*Says governors frustrating efforts of state legislatures in private bills’ assent
By Joseph Erunke
SPEAKER of Borno State House of Assembly,Hon. Abdulkarim Lawan, has explained that state assemblies don’t override governors’ vetoes on bills because legislators don’t want fight with state governors.
He, however,expressed frustration over inability of state governors to assent to private bills passed by the legislature, asking stakeholders to begin to engage the state chief executives for change of attitudes to that effect.
The legislator spoke, in Abuja,at a retreat for members of Borno State House of Assembly on Violence Against Persons Prohibition,VAPP,bill in Abuja,organised by a civil society organisation, Women Advocates Research and Documentation Centre,WARDC and funded by the United Nations and the Embassy of Netherlands.
He promised that the Borno House of Assembly would critically debate the bill and ensure its quick passage even as he appealed to stakeholders to prevail on governors to assent to the bill when passed by lawmakers.
Hear him: “When you pass a private bill such as this, governors would not likely give assent to the bill. This is the complaint we always receive from our colleagues in other states.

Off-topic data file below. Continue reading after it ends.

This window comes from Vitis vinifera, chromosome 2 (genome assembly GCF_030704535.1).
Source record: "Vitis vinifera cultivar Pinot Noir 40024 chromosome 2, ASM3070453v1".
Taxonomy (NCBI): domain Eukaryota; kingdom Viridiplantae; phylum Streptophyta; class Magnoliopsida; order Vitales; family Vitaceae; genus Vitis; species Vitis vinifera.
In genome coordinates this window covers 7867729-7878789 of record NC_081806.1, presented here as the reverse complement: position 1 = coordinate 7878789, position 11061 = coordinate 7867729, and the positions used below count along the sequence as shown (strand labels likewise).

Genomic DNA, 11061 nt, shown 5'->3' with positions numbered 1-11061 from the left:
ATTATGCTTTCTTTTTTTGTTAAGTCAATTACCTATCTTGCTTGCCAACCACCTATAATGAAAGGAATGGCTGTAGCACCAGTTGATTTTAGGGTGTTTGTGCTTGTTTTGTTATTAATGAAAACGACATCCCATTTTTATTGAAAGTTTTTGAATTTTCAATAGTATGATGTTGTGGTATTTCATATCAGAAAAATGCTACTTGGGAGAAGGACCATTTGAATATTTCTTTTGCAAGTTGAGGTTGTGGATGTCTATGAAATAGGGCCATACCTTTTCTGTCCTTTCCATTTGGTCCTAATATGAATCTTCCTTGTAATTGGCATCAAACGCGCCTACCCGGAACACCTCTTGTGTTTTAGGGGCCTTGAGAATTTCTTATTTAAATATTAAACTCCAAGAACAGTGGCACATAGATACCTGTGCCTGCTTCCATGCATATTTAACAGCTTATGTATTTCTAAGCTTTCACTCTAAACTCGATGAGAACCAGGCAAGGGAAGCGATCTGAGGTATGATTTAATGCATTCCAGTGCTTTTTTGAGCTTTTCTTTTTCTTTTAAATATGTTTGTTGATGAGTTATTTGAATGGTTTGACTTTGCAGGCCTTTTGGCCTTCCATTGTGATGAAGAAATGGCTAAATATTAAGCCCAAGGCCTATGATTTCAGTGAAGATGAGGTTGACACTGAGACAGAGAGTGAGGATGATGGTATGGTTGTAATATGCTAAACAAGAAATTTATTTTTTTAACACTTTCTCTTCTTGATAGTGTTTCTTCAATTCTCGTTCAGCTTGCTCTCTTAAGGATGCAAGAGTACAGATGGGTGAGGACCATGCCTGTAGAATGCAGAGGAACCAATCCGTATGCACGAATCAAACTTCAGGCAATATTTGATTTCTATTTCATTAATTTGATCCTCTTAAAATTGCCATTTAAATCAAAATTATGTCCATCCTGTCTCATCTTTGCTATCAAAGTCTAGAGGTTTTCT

“For instance, the current assembly in Borno has passed about 25 bills, 20 are executive bills while five are private bills. But, only the 20 executive bills have been assented by the governor even as he promised to assent to the remaining five. We also have problems vetoing bills in order to avoid fracas with the executives.”
Earlier,in her remarks,Executive Director of WARDC, Dr. Abiola Akiyode Afolabi, lamented the growing violence against women, children and men, regretting that in spite of the development,many states had not taken steps to embrace the VAPP bill.
Dr Afolabi,who noted that the rising cases of violence against women in the country was largely caused by lack of commitment from governors to tackle the menace,regretted that governors were frustrating the fight against gender-based violence in the country.
Recall that the VAPP bill which was passed into law in 2015 prohibits all form of gender-based violence including genital mutilation, forceful ejection from home and harmful widowhood practices.
She lamented that, the bill which has been passed into law by only 18 states was not effectively implemented, adding that lack of awareness on the part of lawmakers in state assemblies was also responsible for the low priority given to the bill.
“Though we noticed positive changes in some states where the law have been passed like Ekiti and Lagos But in most states, like Ogun, Oyo, Bauchi, it is still just law, the implementation level is still very low.
” Some state assemblies debated this bill and found it worthy by passing it. It is now the duty of the executive to activate the law but from what we are seeing, it is the executive that are slowing down the implementation of the law which also might be as a result of funding. At the state level, budget for women and children are always the lowest, and if you passed a law like this, you need to increase their budget to make the law effective. The bulk Therefore is on the table of the executive”,she said.